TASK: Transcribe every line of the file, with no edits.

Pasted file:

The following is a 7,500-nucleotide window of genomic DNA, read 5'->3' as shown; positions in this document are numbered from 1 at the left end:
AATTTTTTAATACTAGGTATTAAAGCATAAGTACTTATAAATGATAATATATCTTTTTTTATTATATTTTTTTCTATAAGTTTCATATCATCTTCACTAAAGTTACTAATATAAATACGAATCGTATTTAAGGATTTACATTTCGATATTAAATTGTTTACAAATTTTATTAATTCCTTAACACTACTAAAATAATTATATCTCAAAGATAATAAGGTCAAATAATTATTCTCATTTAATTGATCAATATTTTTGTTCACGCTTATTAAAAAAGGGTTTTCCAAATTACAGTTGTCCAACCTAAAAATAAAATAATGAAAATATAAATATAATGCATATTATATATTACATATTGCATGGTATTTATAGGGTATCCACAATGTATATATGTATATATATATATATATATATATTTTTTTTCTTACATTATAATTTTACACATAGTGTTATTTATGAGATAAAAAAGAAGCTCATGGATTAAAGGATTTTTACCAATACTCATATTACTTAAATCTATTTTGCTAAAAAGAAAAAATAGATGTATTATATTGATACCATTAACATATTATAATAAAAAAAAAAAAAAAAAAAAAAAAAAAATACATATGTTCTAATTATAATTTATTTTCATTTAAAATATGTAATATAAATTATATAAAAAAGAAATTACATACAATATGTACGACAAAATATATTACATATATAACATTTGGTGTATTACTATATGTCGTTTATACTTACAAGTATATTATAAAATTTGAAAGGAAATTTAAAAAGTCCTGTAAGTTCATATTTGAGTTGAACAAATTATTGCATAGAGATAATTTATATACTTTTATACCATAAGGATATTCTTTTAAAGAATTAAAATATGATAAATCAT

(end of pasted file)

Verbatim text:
The following is a 7,500-nucleotide window of genomic DNA, read 5'->3' as shown; positions in this document are numbered from 1 at the left end:
AATTTTTTAATACTAGGTATTAAAGCATAAGTACTTATAAATGATAATATATCTTTTTTTATTATATTTTTTTCTATAAGTTTCATATCATCTTCACTAAAGTTACTAATATAAATACGAATCGTATTTAAGGATTTACATTTCGATATTAAATTGTTTACAAATTTTATTAATTCCTTAACACTACTAAAATAATTATATCTCAAAGATAATAAGGTCAAATAATTATTCTCATTTAATTGATCAATATTTTTGTTCACGCTTATTAAAAAAGGGTTTTCCAAATTACAGTTGTCCAACCTAAAAATAAAATAATGAAAATATAAATATAATGCATATTATATATTACATATTGCATGGTATTTATAGGGTATCCACAATGTATATATGTATATATATATATATATATATATTTTTTTTCTTACATTATAATTTTACACATAGTGTTATTTATGAGATAAAAAAGAAGCTCATGGATTAAAGGATTTTTACCAATACTCATATTACTTAAATCTATTTTGCTAAAAAGAAAAAATAGATGTATTATATTGATACCATTAACATATTATAATAAAAAAAAAAAAAAAAAAAAAAAAAAAATACATATGTTCTAATTATAATTTATTTTCATTTAAAATATGTAATATAAATTATATAAAAAAGAAATTACATACAATATGTACGACAAAATATATTACATATATAACATTTGGTGTATTACTATATGTCGTTTATACTTACAAGTATATTATAAAATTTGAAAGGAAATTTAAAAAGTCCTGTAAGTTCATATTTGAGTTGAACAAATTATTGCATAGAGATAATTTATATACTTTTATACCATAAGGATATTCTTTTAAAGAATTAAAATATGATAAATCAT